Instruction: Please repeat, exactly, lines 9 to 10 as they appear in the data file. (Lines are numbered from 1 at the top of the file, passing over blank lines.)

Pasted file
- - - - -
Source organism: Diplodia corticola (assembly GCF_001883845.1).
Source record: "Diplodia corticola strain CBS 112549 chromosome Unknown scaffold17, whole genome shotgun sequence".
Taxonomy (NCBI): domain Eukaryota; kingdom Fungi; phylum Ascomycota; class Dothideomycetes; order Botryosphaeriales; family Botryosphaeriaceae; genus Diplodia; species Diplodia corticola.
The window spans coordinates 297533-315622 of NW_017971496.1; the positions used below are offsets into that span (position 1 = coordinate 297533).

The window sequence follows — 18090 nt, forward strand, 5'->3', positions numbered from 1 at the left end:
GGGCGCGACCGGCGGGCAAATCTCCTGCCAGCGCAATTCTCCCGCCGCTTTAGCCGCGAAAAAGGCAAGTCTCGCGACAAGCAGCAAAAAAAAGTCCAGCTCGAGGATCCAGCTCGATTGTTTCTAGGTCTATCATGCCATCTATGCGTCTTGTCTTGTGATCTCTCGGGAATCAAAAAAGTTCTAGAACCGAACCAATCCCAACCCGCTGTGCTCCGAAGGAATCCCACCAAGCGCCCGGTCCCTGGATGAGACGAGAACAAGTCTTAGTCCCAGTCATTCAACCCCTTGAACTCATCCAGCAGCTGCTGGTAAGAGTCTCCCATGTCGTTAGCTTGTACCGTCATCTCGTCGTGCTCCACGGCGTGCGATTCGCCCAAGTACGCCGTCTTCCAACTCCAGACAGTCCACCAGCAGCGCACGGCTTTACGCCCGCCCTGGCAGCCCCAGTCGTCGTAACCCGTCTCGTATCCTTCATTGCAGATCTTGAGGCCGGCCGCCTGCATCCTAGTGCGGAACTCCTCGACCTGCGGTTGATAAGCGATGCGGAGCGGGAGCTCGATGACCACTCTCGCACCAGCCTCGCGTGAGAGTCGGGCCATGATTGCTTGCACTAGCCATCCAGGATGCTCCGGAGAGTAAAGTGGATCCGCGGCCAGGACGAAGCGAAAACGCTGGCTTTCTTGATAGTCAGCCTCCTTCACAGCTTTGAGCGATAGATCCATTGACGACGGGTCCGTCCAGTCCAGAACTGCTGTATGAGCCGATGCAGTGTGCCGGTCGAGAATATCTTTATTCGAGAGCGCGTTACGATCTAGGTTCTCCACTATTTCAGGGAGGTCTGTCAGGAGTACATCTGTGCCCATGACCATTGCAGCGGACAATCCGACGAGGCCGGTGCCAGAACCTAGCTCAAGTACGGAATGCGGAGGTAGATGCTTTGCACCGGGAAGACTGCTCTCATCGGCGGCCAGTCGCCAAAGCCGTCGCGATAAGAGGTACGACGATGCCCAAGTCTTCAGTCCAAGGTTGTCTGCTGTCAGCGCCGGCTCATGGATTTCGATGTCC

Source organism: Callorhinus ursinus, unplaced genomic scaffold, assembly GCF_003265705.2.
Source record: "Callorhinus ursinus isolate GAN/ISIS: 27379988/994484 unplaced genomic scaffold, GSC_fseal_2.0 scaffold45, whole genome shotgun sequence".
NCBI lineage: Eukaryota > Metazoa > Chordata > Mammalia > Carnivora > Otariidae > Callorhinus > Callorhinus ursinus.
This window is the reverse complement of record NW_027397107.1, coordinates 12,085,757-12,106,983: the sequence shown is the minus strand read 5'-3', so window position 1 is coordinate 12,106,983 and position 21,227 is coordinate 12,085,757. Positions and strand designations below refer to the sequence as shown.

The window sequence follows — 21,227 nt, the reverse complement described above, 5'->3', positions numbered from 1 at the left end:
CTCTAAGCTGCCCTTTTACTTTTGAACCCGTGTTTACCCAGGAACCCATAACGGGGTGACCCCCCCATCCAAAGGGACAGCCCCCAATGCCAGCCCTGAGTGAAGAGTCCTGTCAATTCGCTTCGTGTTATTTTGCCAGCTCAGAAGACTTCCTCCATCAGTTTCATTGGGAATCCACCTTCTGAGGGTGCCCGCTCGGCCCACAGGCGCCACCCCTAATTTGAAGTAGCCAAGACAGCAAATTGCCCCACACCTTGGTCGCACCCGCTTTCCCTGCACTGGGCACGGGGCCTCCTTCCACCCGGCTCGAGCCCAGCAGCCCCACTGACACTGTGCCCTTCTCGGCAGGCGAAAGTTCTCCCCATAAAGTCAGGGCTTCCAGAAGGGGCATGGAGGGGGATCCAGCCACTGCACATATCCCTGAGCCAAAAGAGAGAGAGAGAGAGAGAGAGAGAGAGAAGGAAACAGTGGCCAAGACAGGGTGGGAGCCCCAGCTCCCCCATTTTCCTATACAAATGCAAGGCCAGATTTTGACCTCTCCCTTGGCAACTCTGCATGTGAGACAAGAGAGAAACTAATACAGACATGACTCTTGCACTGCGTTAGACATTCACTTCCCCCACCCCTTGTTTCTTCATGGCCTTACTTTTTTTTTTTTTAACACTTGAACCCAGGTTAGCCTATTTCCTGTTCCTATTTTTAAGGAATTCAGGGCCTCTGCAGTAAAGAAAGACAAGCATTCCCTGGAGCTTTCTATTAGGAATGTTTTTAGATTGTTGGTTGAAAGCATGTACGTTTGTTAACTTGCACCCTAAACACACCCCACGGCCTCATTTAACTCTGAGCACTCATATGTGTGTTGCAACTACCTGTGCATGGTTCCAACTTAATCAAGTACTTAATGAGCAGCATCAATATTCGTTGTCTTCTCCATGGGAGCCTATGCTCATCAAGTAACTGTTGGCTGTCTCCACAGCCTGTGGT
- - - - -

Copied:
NCBI lineage: Eukaryota > Metazoa > Chordata > Mammalia > Carnivora > Otariidae > Callorhinus > Callorhinus ursinus.
This window is the reverse complement of record NW_027397107.1, coordinates 12,085,757-12,106,983: the sequence shown is the minus strand read 5'-3', so window position 1 is coordinate 12,106,983 and position 21,227 is coordinate 12,085,757. Positions and strand designations below refer to the sequence as shown.